Salvage Station is at 468 Riverside Drive. Tickets to the AVL Honey Fest are $15 per person and are available at avl.mx/dpe. For a complete calendar of Pollination Celebration events, visit avl.mx/dpd.

Cultivating community

Cultura executive chef Eric Morris and Olivette Riverside Community & Farm bring farms to the table and tables to the farm with the return of Cultivated Community Dining series at 6 p.m., on Thursday, May 30. The al fresco dinner will be crafted by Morris using Olivette’s fresh-picked, late-spring produce and will take place under the stars along the French Broad River at Olivette.

Five courses will be paired with drinks and accompanied by eclectic beats from DJ Lil Meow Meow. Tickets for the event are $125 per person, with proceeds benefitting Feed AVL, a free food distribution program at Southside Community Farm.

Olivette Riverside Pavilion is at 1069 Olivette Road. For more information and tickets, visit avl.mx/dpf.


Thanks for reading through to the end…

We share your inclination to get the whole story. For the past 25 years, Xpress has been committed to in-depth, balanced reporting about the greater Asheville area. We want everyone to have access to our stories. That’s a big part of why we've never charged for the paper or put up a paywall.

We’re pretty sure that you know journalism faces big challenges these days. Advertising no longer pays the whole cost. Media outlets around the country are asking their readers to chip in. Xpress needs help, too. We hope you’ll consider signing up to be a member of Xpress. For as little as $5 a month — the cost of a craft beer or kombucha — you can help keep local journalism strong. It only takes a moment.

About Kay West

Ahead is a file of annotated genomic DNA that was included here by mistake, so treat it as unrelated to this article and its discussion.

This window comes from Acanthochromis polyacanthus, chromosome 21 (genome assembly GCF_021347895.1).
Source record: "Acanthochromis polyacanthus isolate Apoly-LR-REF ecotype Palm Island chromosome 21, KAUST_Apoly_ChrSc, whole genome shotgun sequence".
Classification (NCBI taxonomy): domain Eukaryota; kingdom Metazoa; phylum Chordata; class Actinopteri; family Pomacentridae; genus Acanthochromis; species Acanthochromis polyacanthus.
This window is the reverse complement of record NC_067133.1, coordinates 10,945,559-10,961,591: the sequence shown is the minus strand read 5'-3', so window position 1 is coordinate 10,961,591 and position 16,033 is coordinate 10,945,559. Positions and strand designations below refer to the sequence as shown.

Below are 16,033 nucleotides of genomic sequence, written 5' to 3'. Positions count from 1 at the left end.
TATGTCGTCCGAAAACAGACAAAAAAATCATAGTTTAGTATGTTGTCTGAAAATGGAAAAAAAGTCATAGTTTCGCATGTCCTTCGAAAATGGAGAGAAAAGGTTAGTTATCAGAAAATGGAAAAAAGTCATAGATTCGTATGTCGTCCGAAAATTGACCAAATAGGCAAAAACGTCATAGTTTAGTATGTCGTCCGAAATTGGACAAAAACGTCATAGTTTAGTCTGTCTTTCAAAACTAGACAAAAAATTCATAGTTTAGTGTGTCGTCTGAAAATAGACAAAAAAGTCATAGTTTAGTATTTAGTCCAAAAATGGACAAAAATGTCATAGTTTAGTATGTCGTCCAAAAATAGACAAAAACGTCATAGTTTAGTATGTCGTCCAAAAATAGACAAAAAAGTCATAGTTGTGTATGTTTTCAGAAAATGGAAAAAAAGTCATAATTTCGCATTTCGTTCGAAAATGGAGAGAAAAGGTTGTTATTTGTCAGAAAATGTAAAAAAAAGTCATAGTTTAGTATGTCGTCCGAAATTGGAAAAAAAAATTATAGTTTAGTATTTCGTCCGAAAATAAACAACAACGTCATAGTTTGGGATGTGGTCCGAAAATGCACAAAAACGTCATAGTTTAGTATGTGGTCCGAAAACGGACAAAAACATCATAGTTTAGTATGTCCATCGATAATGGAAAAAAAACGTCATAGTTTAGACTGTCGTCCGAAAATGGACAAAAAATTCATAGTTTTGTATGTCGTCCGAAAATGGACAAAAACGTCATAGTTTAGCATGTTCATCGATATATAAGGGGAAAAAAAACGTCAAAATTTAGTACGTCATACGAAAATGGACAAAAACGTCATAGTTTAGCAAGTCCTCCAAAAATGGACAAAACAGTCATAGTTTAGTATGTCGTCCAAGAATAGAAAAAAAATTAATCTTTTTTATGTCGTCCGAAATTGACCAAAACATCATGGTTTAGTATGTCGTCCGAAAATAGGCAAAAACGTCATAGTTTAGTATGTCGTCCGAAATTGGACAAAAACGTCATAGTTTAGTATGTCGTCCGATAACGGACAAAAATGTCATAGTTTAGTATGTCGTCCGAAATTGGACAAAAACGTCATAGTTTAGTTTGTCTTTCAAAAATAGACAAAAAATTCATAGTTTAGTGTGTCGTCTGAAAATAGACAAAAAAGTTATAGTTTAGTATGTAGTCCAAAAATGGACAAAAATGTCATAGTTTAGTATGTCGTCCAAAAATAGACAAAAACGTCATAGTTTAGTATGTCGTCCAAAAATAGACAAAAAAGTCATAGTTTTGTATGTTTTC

Kay West began her writing career in NYC, then was a freelance journalist in Nashville for more than 30 years, including contributing writer for the Nashville Scene, Nashville correspondent for People magazine, author of five books and mother of two happily launched grown-up kids. In 2019 she moved to Asheville and continued writing (minus Red Carpet coverage) with a focus on food, farming and hospitality. She is a die-hard NY Yankees fan.

Before you comment

The comments section is here to provide a platform for civil dialogue on the issues we face together as a local community. Xpress is committed to offering this platform for all voices, but when the tone of the discussion gets nasty or strays off topic, we believe many people choose not to participate. Xpress editors are determined to moderate comments to ensure a constructive interchange is maintained. All comments judged not to be in keeping with the spirit of civil discourse will be removed and repeat violators will be banned. See here for our terms of service. Thank you for being part of this effort to promote respectful discussion.

Leave a Reply

To leave a reply you may Login with your Mountain Xpress account, connect socially or enter your name and e-mail. Your e-mail address will not be published. All fields are required.